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The evolution of Joseph Stalin’s mother tongue

Joseph Stalin - Credit: Wikimedia

PETER TRUDGILL on the many chapters of the Georgian language.

As we have observed before in this column, Napoleon was not French, and Hitler was not German. King William III of England was not English, and King George I of Great Britain was not British.

But there is another well-known example of the same kind of mismatch – Joseph Stalin. Stalin was not Russian: his real name was Ioseb Dzhugashvili, and he came from Georgia. Russian was not his native language; he did not begin to learn it until he was eight years old and always had a foreign accent when speaking the language.

In Stalin’s day, Georgia had been part of, first, the Russian empire, and then the Soviet Union. It is now, of course, an independent nation, as it had been before it was taken over by the Russians in the 19th century.

As will be well known to readers of TNE, Georgia is situated between the Caucasus mountains and the Black Sea. As well as its Black Sea coastline, it has international borders with Russia to the northeast, and Armenia, Azerbaijan and Turkey to the south.

The main languages of those neighbouring countries are not even distantly related to Georgian, the main language of Georgia. Russian and Armenian are both members of the Indo-European linguistic family; and Azeri and Turkish are both Turkic languages. But Ioseb Dzhugashvili’s native language, Georgian, does not belong to either of these groupings: it is a member of the Kartvelian language family, which also goes by the name of South Caucasian.

The Kartvelian languages, which are indigenous to the southern Caucasus, are not known to be related to any other languages outside the area. The other members of the Kartvelian family are Svan, Mingrelian and Laz, all of which are also spoken in Georgia, though most Laz speakers live over the border to the south in Turkey. Georgia is a predominantly a Christian country, but it also has Muslim citizens, including a good proportion of the Laz-speaking community.

There are Georgian-speaking communities in Iran, Turkey and Russia, but the territory of modern Georgia also contains ethnolinguistic minorities of its own. The Greek language was spoken for millennia all around the coast of the Black Sea, including in Georgia, where 30 years ago there were reported to be 100,000 Greeks. Now the population has dwindled as a result of emigration to Greece.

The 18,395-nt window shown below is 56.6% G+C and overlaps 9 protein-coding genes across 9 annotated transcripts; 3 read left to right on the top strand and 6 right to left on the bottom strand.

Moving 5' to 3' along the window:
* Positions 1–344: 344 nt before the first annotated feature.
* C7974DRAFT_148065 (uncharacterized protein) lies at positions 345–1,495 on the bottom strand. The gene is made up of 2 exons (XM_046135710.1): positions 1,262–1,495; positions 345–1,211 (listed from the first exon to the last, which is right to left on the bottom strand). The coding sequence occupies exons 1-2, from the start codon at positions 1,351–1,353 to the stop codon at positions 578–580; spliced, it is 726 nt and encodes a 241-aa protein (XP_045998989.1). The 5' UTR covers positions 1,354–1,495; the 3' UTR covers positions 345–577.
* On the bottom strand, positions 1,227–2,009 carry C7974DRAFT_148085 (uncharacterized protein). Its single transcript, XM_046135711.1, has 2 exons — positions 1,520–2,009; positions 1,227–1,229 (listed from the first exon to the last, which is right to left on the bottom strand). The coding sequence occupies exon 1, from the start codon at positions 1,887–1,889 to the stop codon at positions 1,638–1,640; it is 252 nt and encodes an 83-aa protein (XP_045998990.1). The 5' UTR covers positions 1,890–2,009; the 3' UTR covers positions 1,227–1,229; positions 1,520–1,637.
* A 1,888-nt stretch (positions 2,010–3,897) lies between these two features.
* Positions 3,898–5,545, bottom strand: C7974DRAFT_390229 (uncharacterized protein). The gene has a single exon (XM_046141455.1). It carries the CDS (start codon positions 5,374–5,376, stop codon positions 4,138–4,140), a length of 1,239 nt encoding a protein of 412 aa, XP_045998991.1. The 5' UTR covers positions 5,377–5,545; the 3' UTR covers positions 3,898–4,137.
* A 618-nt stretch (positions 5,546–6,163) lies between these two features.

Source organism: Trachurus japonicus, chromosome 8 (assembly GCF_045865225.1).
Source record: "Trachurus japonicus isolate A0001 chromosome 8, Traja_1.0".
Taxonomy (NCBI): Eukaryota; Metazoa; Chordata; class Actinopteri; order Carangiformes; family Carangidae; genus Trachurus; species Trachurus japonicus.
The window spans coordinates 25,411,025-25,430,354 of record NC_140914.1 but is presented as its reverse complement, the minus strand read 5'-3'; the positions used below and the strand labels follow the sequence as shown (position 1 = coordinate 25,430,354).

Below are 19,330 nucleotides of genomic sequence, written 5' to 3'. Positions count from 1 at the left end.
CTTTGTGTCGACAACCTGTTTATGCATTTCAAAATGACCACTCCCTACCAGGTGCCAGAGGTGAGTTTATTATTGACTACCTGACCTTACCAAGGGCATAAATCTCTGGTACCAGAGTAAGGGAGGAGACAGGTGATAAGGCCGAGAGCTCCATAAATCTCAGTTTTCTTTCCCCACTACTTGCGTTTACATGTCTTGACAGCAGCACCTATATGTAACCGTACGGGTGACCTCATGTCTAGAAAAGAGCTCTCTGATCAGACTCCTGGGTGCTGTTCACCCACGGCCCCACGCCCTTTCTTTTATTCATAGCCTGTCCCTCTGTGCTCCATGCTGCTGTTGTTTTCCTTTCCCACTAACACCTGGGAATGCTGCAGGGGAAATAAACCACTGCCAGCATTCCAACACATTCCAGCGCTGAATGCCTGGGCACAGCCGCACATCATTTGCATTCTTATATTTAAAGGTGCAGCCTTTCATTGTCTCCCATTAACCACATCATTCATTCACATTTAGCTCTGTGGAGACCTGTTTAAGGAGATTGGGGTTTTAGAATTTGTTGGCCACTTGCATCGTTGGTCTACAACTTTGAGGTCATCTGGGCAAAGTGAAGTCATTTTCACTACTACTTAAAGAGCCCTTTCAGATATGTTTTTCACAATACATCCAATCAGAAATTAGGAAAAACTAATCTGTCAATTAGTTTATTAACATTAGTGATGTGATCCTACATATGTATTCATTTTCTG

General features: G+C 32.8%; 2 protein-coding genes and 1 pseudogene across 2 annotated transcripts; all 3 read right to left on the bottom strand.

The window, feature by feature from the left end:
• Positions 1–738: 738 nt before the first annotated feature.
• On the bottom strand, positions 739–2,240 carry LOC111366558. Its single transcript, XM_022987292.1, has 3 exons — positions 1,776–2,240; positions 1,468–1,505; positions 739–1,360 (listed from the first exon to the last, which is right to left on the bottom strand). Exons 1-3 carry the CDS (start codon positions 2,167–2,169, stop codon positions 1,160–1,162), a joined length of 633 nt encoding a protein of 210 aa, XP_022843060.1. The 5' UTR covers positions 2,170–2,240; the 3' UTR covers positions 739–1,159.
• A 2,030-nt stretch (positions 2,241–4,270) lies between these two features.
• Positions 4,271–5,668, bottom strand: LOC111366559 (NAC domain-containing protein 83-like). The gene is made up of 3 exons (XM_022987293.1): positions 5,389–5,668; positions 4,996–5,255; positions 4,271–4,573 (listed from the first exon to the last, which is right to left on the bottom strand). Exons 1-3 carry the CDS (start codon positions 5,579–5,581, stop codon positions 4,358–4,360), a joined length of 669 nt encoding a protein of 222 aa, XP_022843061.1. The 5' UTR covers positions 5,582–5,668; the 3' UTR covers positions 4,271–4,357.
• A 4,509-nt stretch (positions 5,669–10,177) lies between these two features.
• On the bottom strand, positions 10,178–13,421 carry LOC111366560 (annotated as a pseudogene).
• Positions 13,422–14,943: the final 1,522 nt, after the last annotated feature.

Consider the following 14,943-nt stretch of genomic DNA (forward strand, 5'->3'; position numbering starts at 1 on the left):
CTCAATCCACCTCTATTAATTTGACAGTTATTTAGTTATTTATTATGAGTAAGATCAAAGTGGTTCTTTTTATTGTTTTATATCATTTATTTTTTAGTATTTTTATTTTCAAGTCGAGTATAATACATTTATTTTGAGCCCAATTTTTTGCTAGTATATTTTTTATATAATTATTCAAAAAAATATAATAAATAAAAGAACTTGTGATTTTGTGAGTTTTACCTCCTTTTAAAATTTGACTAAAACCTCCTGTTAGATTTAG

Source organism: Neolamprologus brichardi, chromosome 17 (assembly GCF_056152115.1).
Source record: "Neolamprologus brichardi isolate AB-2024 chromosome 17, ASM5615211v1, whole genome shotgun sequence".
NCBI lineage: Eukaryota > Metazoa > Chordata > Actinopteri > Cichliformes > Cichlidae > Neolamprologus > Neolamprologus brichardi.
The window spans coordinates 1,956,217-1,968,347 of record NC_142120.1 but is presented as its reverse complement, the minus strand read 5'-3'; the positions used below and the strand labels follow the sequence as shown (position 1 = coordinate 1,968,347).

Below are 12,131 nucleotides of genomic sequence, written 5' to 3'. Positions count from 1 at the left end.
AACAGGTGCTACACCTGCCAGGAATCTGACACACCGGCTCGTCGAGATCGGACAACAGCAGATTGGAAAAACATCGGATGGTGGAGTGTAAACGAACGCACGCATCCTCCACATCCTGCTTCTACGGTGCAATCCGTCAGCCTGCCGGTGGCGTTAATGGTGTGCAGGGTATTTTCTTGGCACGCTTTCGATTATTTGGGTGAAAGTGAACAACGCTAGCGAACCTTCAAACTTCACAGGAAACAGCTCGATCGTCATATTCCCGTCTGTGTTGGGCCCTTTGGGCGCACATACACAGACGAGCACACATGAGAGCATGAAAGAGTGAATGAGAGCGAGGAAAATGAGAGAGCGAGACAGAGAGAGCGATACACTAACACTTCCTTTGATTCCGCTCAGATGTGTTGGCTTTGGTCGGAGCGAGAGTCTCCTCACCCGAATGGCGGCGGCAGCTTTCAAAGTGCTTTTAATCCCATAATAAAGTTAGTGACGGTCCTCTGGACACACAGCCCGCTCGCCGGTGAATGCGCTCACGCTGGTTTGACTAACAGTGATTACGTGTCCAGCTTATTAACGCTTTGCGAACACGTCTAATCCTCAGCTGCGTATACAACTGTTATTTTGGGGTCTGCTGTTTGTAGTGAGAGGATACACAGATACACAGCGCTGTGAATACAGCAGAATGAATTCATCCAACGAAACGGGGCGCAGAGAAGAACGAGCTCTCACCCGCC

A number of these Pontic – Black Sea – Greek migrants could no longer speak Greek, and those who could were speakers of a variety of the language called Pontic Greek, which is also found along the north coast of Turkey and which is very different from the Greek of Athens. There are also significant communities in Georgia who speak Armenian, Azeri and Chechen. 

Abkhazia, in the northwest of the country on the border with Russia, is an autonomous republic within Georgia, but with the support of Russia it has declared itself independent. The Abkhaz language, like Kartvelian languages, is not related to any Indo-European or Turkic language but is rather a member of the Northwest Caucasian language family, which as far as we know has no connection to the Kartvelian languages either.

The other members of the family are Abaza; the Circassian languages Adyghe and Karbadian; and the tragically now extinct language Ubykh, whose last native speaker, Tevfik Esenc, died in Turkey on October 7, 1992.

Another Georgian ethnolinguistic enclave, South Ossetia, is situated in the north of the country, where it is bordered by the autonomous Russian republic of North Ossetia. South Ossetia, too, has declared itself independent, with the support of Russia.

Unlike Abkhaz, the Ossetian language actually is related to many other languages outside the Caucasus. It is, perhaps surprisingly, a member of the Iranian language family. One its closest linguistic relatives is Pashto, which is spoken over 2,000 miles away – it’s one of the major languages of Afghanistan and Pakistan.


The Ancient Greek word pontos meant ‘sea’, but o Pontos ‘the Sea’ was often used to refer specifically to the Black Sea, which had Greek-speaking settlements all around its shores. The Pontic-Caspian Steppe, probably the original homeland of the Indo-European language, is the grassland plain stretching from the Black Sea to the Caspian.

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